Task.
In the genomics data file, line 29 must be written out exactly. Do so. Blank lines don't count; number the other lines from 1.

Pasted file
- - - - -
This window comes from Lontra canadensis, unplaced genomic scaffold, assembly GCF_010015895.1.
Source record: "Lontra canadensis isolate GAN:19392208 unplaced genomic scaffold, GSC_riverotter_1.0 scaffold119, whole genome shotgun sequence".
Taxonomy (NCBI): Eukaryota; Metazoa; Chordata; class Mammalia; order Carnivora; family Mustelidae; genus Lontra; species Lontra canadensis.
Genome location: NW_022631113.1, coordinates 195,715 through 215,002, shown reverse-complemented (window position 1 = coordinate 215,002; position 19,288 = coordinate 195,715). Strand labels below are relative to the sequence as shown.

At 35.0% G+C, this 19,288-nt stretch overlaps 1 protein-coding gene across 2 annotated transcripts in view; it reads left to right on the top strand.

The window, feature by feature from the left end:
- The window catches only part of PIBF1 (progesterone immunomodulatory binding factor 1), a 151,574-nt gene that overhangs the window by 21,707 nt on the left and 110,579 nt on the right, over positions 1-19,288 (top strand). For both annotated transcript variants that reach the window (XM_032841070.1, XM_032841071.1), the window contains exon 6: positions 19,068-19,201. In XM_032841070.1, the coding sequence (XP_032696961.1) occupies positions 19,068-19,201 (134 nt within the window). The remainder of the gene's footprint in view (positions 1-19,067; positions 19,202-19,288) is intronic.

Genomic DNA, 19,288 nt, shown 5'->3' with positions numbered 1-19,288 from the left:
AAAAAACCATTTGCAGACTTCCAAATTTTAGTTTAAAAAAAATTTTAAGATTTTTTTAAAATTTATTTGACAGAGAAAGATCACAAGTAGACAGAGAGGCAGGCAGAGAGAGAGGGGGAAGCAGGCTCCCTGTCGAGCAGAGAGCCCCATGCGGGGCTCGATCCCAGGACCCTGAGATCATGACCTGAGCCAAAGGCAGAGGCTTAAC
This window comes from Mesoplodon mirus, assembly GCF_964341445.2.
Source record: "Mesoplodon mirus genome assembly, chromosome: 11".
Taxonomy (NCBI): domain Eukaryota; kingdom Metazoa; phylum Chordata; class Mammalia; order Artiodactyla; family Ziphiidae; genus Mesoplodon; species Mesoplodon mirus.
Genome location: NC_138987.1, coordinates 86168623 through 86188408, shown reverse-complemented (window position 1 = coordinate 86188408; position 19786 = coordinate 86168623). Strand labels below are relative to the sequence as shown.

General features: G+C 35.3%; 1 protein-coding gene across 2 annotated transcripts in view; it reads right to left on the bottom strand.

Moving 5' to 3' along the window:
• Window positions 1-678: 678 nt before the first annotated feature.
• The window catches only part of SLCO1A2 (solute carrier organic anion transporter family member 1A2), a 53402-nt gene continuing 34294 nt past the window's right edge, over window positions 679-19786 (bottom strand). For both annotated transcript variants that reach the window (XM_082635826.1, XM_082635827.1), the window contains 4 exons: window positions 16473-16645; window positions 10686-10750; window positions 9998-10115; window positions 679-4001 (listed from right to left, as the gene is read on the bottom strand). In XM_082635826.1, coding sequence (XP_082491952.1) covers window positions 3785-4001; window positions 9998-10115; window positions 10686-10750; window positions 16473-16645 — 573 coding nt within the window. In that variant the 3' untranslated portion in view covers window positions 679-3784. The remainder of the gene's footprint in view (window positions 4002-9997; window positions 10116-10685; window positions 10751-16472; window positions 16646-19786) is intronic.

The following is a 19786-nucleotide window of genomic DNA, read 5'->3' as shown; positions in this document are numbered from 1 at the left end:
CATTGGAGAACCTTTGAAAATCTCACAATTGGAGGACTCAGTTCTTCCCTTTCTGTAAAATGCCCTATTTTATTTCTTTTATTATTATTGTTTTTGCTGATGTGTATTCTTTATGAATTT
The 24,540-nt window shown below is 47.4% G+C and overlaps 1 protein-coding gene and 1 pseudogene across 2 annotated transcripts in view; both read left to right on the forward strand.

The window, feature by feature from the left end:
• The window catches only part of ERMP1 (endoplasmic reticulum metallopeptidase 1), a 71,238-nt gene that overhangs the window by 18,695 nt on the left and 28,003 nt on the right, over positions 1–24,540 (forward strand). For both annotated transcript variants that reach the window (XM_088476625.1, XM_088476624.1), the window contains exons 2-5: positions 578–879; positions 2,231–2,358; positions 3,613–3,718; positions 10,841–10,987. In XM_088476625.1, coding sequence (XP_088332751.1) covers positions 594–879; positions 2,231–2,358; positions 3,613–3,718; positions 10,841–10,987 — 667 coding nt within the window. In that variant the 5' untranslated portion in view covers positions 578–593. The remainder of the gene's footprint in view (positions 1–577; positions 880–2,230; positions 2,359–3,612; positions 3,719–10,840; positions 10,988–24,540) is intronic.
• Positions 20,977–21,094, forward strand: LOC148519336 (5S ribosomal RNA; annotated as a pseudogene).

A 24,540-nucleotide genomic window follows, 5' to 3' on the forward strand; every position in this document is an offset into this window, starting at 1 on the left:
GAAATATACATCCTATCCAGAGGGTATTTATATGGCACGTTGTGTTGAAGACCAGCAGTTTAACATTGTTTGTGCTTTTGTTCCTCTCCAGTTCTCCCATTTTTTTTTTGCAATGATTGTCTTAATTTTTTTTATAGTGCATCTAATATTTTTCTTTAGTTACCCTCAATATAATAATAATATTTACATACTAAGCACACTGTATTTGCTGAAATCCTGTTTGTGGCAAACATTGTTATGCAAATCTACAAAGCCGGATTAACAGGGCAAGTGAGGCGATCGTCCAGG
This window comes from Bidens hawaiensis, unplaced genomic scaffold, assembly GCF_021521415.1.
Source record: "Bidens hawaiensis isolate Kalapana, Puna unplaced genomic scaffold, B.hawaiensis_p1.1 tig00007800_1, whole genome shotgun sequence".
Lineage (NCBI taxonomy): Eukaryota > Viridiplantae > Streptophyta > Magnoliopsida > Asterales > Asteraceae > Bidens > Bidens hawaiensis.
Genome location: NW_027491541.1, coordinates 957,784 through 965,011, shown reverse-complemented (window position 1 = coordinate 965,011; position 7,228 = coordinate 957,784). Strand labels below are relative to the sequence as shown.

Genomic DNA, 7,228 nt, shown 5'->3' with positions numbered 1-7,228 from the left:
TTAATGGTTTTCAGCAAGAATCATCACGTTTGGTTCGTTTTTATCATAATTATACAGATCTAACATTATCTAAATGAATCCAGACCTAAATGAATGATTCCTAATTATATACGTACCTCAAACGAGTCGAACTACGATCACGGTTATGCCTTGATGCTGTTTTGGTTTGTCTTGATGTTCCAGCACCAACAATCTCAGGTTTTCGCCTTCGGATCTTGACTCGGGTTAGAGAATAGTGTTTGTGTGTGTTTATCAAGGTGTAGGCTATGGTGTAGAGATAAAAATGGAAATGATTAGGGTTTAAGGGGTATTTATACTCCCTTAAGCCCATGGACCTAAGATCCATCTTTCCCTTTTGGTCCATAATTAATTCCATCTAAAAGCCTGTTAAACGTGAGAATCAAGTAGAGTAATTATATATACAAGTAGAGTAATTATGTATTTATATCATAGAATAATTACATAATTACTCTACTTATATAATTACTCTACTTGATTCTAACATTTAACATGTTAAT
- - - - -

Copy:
Genome location: NW_027491541.1, coordinates 957,784 through 965,011, shown reverse-complemented (window position 1 = coordinate 965,011; position 7,228 = coordinate 957,784). Strand labels below are relative to the sequence as shown.